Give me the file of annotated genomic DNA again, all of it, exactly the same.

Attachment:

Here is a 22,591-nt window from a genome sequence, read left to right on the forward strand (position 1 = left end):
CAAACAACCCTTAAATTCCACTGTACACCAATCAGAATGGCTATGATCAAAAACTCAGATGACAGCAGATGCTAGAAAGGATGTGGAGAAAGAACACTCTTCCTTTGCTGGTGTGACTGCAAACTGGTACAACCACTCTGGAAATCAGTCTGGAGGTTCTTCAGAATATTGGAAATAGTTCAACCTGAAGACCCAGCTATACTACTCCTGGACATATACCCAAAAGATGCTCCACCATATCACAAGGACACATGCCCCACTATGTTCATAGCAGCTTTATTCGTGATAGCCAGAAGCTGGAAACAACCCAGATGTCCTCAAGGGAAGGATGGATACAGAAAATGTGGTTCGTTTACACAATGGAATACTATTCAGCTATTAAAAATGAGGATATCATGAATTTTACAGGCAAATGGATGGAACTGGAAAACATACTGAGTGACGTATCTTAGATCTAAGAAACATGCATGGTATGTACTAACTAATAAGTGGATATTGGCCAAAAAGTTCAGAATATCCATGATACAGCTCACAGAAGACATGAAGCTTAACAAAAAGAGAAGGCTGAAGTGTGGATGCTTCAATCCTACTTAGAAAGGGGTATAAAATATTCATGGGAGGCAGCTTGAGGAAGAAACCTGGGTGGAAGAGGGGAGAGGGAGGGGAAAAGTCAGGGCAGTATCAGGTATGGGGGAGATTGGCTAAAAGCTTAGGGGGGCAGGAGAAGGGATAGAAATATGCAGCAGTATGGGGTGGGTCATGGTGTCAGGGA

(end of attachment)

Here is a 22,591-nt window from a genome sequence, read left to right on the forward strand (position 1 = left end):
CAAACAACCCTTAAATTCCACTGTACACCAATCAGAATGGCTATGATCAAAAACTCAGATGACAGCAGATGCTAGAAAGGATGTGGAGAAAGAACACTCTTCCTTTGCTGGTGTGACTGCAAACTGGTACAACCACTCTGGAAATCAGTCTGGAGGTTCTTCAGAATATTGGAAATAGTTCAACCTGAAGACCCAGCTATACTACTCCTGGACATATACCCAAAAGATGCTCCACCATATCACAAGGACACATGCCCCACTATGTTCATAGCAGCTTTATTCGTGATAGCCAGAAGCTGGAAACAACCCAGATGTCCTCAAGGGAAGGATGGATACAGAAAATGTGGTTCGTTTACACAATGGAATACTATTCAGCTATTAAAAATGAGGATATCATGAATTTTACAGGCAAATGGATGGAACTGGAAAACATACTGAGTGACGTATCTTAGATCTAAGAAACATGCATGGTATGTACTAACTAATAAGTGGATATTGGCCAAAAAGTTCAGAATATCCATGATACAGCTCACAGAAGACATGAAGCTTAACAAAAAGAGAAGGCTGAAGTGTGGATGCTTCAATCCTACTTAGAAAGGGGTATAAAATATTCATGGGAGGCAGCTTGAGGAAGAAACCTGGGTGGAAGAGGGGAGAGGGAGGGGAAAAGTCAGGGCAGTATCAGGTATGGGGGAGATTGGCTAAAAGCTTAGGGGGGCAGGAGAAGGGATAGAAATATGCAGCAGTATGGGGTGGGTCATGGTGTCAGGGA